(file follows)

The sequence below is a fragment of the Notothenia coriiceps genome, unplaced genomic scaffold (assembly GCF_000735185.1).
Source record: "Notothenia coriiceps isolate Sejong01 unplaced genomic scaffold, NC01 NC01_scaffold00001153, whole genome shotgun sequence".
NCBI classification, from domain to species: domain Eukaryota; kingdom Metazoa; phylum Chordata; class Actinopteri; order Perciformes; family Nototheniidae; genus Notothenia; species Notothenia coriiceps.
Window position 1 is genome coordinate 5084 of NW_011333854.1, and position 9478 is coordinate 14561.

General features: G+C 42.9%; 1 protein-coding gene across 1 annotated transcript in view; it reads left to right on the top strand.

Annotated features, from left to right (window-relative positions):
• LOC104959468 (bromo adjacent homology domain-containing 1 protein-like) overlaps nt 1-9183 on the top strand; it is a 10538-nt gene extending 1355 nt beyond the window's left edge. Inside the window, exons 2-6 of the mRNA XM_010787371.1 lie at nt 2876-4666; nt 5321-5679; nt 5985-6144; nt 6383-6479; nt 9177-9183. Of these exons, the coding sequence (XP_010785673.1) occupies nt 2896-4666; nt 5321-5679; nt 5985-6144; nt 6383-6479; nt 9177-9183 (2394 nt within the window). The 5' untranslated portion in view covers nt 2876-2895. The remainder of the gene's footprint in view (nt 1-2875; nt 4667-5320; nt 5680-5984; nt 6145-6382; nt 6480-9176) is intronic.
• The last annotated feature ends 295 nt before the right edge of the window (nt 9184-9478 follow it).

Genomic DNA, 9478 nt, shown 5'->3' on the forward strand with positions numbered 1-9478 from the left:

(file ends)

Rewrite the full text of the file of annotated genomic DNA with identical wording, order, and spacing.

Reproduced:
The sequence below is a fragment of the Notothenia coriiceps genome, unplaced genomic scaffold (assembly GCF_000735185.1).
Source record: "Notothenia coriiceps isolate Sejong01 unplaced genomic scaffold, NC01 NC01_scaffold00001153, whole genome shotgun sequence".
NCBI classification, from domain to species: domain Eukaryota; kingdom Metazoa; phylum Chordata; class Actinopteri; order Perciformes; family Nototheniidae; genus Notothenia; species Notothenia coriiceps.
Window position 1 is genome coordinate 5084 of NW_011333854.1, and position 9478 is coordinate 14561.

General features: G+C 42.9%; 1 protein-coding gene across 1 annotated transcript in view; it reads left to right on the top strand.

Annotated features, from left to right (window-relative positions):
• LOC104959468 (bromo adjacent homology domain-containing 1 protein-like) overlaps nt 1-9183 on the top strand; it is a 10538-nt gene extending 1355 nt beyond the window's left edge. Inside the window, exons 2-6 of the mRNA XM_010787371.1 lie at nt 2876-4666; nt 5321-5679; nt 5985-6144; nt 6383-6479; nt 9177-9183. Of these exons, the coding sequence (XP_010785673.1) occupies nt 2896-4666; nt 5321-5679; nt 5985-6144; nt 6383-6479; nt 9177-9183 (2394 nt within the window). The 5' untranslated portion in view covers nt 2876-2895. The remainder of the gene's footprint in view (nt 1-2875; nt 4667-5320; nt 5680-5984; nt 6145-6382; nt 6480-9176) is intronic.
• The last annotated feature ends 295 nt before the right edge of the window (nt 9184-9478 follow it).

Genomic DNA, 9478 nt, shown 5'->3' on the forward strand with positions numbered 1-9478 from the left: